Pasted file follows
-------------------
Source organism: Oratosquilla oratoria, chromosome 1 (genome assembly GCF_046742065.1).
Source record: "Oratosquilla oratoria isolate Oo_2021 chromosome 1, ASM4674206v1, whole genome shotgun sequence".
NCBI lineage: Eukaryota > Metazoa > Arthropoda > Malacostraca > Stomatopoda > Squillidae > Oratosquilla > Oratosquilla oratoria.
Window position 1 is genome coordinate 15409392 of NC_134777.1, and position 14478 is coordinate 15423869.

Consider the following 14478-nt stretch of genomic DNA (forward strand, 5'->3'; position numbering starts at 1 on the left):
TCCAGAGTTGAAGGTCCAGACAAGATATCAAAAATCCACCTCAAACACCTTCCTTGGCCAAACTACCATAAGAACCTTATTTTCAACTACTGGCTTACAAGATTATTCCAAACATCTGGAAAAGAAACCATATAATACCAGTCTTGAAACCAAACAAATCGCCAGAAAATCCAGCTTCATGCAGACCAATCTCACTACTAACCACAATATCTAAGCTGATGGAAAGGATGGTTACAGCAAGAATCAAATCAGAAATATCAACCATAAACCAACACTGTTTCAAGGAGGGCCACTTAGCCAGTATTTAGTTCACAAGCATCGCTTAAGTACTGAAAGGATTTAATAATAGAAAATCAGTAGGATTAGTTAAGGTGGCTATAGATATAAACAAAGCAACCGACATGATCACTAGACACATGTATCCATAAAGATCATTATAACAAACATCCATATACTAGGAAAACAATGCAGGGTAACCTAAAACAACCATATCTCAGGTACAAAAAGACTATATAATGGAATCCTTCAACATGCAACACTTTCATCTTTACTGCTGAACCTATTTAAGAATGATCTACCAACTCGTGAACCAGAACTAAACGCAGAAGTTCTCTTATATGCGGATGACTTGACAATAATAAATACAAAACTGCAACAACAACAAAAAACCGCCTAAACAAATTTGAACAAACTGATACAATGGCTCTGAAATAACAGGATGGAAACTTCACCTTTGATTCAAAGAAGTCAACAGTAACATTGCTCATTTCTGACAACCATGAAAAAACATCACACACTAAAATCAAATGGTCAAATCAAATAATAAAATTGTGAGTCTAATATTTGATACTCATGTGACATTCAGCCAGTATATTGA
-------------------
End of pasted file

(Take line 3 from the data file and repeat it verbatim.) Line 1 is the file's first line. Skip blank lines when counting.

NCBI lineage: Eukaryota > Metazoa > Arthropoda > Malacostraca > Stomatopoda > Squillidae > Oratosquilla > Oratosquilla oratoria.